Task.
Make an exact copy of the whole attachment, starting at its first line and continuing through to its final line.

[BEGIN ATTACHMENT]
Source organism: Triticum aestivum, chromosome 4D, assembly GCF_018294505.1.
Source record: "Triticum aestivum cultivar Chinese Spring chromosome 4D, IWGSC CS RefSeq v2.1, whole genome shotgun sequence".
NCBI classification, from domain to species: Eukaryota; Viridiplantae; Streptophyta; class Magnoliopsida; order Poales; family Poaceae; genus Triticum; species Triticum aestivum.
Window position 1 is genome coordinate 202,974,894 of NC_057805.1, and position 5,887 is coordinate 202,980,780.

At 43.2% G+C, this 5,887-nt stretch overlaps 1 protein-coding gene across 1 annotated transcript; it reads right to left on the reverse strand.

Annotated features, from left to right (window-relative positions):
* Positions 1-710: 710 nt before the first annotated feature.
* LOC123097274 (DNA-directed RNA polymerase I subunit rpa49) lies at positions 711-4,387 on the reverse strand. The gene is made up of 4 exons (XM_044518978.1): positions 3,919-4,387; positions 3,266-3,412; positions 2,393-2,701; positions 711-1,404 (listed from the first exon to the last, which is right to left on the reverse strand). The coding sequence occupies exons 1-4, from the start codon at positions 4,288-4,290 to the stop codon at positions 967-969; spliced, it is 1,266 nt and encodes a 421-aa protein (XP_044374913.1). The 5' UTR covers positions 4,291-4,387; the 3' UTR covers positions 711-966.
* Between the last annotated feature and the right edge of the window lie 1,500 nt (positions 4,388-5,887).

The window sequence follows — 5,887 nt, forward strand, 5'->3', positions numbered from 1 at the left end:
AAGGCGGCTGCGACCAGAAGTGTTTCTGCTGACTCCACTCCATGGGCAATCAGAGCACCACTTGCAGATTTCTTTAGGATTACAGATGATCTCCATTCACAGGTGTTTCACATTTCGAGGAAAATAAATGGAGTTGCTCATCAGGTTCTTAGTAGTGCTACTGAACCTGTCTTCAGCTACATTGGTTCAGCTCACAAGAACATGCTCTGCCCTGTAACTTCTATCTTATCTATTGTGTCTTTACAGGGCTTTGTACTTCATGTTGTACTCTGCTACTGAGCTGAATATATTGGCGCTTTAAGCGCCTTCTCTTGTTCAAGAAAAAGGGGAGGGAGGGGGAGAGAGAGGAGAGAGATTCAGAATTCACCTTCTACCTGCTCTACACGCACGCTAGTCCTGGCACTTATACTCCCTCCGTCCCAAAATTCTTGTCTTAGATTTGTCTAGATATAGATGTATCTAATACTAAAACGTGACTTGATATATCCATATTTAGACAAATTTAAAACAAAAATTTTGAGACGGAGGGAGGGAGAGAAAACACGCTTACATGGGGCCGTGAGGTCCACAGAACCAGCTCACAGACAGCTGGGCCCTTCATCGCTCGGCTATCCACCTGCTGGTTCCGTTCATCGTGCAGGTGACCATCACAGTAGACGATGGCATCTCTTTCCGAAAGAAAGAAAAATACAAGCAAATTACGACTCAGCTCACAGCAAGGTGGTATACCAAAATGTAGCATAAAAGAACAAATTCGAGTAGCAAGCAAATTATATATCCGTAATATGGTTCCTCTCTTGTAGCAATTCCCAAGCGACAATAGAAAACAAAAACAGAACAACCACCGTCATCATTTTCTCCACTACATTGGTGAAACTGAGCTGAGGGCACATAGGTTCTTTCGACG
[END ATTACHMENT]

Source organism: Triticum aestivum, chromosome 4D, assembly GCF_018294505.1.
Source record: "Triticum aestivum cultivar Chinese Spring chromosome 4D, IWGSC CS RefSeq v2.1, whole genome shotgun sequence".
NCBI classification, from domain to species: Eukaryota; Viridiplantae; Streptophyta; class Magnoliopsida; order Poales; family Poaceae; genus Triticum; species Triticum aestivum.
Window position 1 is genome coordinate 202,974,894 of NC_057805.1, and position 5,887 is coordinate 202,980,780.

At 43.2% G+C, this 5,887-nt stretch overlaps 1 protein-coding gene across 1 annotated transcript; it reads right to left on the reverse strand.

Annotated features, from left to right (window-relative positions):
* Positions 1-710: 710 nt before the first annotated feature.
* LOC123097274 (DNA-directed RNA polymerase I subunit rpa49) lies at positions 711-4,387 on the reverse strand. The gene is made up of 4 exons (XM_044518978.1): positions 3,919-4,387; positions 3,266-3,412; positions 2,393-2,701; positions 711-1,404 (listed from the first exon to the last, which is right to left on the reverse strand). The coding sequence occupies exons 1-4, from the start codon at positions 4,288-4,290 to the stop codon at positions 967-969; spliced, it is 1,266 nt and encodes a 421-aa protein (XP_044374913.1). The 5' UTR covers positions 4,291-4,387; the 3' UTR covers positions 711-966.
* Between the last annotated feature and the right edge of the window lie 1,500 nt (positions 4,388-5,887).

The window sequence follows — 5,887 nt, forward strand, 5'->3', positions numbered from 1 at the left end:
AAGGCGGCTGCGACCAGAAGTGTTTCTGCTGACTCCACTCCATGGGCAATCAGAGCACCACTTGCAGATTTCTTTAGGATTACAGATGATCTCCATTCACAGGTGTTTCACATTTCGAGGAAAATAAATGGAGTTGCTCATCAGGTTCTTAGTAGTGCTACTGAACCTGTCTTCAGCTACATTGGTTCAGCTCACAAGAACATGCTCTGCCCTGTAACTTCTATCTTATCTATTGTGTCTTTACAGGGCTTTGTACTTCATGTTGTACTCTGCTACTGAGCTGAATATATTGGCGCTTTAAGCGCCTTCTCTTGTTCAAGAAAAAGGGGAGGGAGGGGGAGAGAGAGGAGAGAGATTCAGAATTCACCTTCTACCTGCTCTACACGCACGCTAGTCCTGGCACTTATACTCCCTCCGTCCCAAAATTCTTGTCTTAGATTTGTCTAGATATAGATGTATCTAATACTAAAACGTGACTTGATATATCCATATTTAGACAAATTTAAAACAAAAATTTTGAGACGGAGGGAGGGAGAGAAAACACGCTTACATGGGGCCGTGAGGTCCACAGAACCAGCTCACAGACAGCTGGGCCCTTCATCGCTCGGCTATCCACCTGCTGGTTCCGTTCATCGTGCAGGTGACCATCACAGTAGACGATGGCATCTCTTTCCGAAAGAAAGAAAAATACAAGCAAATTACGACTCAGCTCACAGCAAGGTGGTATACCAAAATGTAGCATAAAAGAACAAATTCGAGTAGCAAGCAAATTATATATCCGTAATATGGTTCCTCTCTTGTAGCAATTCCCAAGCGACAATAGAAAACAAAAACAGAACAACCACCGTCATCATTTTCTCCACTACATTGGTGAAACTGAGCTGAGGGCACATAGGTTCTTTCGACG